The NRL future of Penrith utility Tyrone May is at a crossroads after the reigning premiers sacked the 25-year-old following an ill-thought out social media post.
A month on from the club’s grand final win over South Sydney, May was forced to front the club’s board where his one-year contract was terminated with immediate effect.
May was given support by the club’s co-captain Nathan Cleary who posted on Instagram: “My brother no matter what. Got you always.”
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It was the same social media platform which led to May’s demise when, in the aftermath of the club’s premiership victory, he uploaded a photo of himself alongside coach Ivan Cleary leaving Parramatta Local Court in 2020.
The image was captioned with lyrics from Canadian rapper Drake which read: “And the dirt that they threw on my name turned to soil and I grew up out it. Time for y’all to figure out what y’all gon’ do about it. Love my brothers”.
May had been before magistrate Robyn Denes where he pleaded guilty to four counts of recording intimate images without consent.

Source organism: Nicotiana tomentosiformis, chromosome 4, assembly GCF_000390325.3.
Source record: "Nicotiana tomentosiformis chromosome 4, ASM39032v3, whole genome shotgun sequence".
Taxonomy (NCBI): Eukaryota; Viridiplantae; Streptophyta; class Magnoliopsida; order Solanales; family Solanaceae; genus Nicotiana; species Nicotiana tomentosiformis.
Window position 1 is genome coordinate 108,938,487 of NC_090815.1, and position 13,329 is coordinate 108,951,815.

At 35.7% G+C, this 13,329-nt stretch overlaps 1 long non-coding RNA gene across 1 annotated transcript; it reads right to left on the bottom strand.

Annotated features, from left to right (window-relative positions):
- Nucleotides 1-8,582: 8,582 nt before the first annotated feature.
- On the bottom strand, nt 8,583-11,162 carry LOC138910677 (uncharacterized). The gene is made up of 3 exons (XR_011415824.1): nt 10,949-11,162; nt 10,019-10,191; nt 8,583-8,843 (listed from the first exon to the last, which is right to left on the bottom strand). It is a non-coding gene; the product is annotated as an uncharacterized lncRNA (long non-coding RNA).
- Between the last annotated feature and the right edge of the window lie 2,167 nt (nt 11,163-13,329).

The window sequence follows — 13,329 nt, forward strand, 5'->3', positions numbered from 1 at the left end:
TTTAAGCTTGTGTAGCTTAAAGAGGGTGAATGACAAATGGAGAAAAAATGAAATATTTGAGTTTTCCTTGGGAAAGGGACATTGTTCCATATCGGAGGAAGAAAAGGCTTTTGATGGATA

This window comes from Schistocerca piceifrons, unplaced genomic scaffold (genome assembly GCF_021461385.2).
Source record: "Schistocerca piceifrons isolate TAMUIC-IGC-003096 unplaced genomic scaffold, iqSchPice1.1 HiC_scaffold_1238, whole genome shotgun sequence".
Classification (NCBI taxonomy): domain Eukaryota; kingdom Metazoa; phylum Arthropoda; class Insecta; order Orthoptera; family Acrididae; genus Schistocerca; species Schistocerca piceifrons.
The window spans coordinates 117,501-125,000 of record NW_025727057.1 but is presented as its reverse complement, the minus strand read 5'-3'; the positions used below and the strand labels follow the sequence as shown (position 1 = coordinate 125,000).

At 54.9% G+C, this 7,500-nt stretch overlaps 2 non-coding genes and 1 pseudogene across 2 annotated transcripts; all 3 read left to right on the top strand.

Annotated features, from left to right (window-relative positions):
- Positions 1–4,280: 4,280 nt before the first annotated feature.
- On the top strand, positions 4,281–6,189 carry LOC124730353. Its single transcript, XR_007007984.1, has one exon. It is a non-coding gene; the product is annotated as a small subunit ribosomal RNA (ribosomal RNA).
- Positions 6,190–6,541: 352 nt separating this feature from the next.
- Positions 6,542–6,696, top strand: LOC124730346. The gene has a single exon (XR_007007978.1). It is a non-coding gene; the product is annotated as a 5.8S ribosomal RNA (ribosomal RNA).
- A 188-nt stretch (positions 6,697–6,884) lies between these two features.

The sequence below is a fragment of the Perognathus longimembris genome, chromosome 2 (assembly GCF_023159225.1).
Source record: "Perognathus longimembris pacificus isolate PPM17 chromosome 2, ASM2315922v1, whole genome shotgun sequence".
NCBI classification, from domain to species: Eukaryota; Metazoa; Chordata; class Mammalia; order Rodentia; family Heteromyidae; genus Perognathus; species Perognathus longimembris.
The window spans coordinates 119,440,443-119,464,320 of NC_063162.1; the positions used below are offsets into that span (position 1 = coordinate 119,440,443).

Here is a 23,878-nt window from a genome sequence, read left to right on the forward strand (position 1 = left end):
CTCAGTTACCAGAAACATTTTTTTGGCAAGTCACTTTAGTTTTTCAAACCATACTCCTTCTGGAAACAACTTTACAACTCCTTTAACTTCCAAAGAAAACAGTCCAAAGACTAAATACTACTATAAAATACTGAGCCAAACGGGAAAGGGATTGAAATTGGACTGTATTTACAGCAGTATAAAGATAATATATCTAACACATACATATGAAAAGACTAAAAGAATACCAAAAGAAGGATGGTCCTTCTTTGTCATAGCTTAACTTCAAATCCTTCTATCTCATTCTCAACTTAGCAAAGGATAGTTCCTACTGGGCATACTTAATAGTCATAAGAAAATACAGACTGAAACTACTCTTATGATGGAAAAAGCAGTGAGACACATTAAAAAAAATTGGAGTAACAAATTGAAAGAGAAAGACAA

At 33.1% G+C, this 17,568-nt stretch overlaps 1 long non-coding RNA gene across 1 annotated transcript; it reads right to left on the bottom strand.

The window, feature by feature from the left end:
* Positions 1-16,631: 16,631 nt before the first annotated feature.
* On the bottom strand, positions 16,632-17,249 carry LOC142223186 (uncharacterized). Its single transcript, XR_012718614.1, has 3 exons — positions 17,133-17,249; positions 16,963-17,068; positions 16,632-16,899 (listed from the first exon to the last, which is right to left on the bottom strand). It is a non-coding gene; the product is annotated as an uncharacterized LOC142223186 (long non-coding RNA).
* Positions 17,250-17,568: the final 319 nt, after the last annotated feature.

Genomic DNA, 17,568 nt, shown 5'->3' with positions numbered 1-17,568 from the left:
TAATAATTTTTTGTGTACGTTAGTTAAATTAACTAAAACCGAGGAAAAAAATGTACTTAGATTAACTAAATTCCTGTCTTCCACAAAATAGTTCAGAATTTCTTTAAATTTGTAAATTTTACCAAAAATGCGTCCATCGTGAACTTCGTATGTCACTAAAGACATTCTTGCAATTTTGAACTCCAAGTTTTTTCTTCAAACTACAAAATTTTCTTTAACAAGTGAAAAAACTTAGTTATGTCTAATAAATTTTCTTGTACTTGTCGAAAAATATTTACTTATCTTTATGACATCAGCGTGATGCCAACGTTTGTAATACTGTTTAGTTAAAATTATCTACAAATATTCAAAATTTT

He was sentenced to 300 hours of community work and narrowly avoided jail time with Denes describing his behaviour as “morally reprehensible”.
After being stood down by the NRL in 2019 he was allowed to return to the Panthers squad and played in the club’s 2020 grand final loss to Melbourne.
He came off the bench in this year’s victory over the Rabbitohs and it was then that he uploaded the post which marked the beginning of the end of his 56-game Panthers career.
The post was quickly deleted, but the NRL’s integrity unit whacked him with a $7500 fine for “social media posts which do not align with the values of the game”.
Penrith subsequently stood the one-time Samoan international down, before the board met last Wednesday where they determined May’s conduct “constituted a serious breach of his NRL playing contract”.
A week later May met with the board and Penrith’s directors opted to sever ties.
“As a club we understand our responsibilities to the game, our corporate partners, our members and fans, and the wider rugby league community,” Panthers chief executive Brian Fletcher said.
“The board observed due process in this matter and considered all relevant factors before reaching its final decision.
“Panthers will coordinate with the NRL to ensure Tyrone receives access to any support services he needs moving forward.”
Penrith are already making moves to shore up a replacement with unsigned Warriors playmaker Sean O’Sullivan recently linked with a move to the club.
May, meanwhile, faces an uncertain wait to find a new team.
© AAP 2021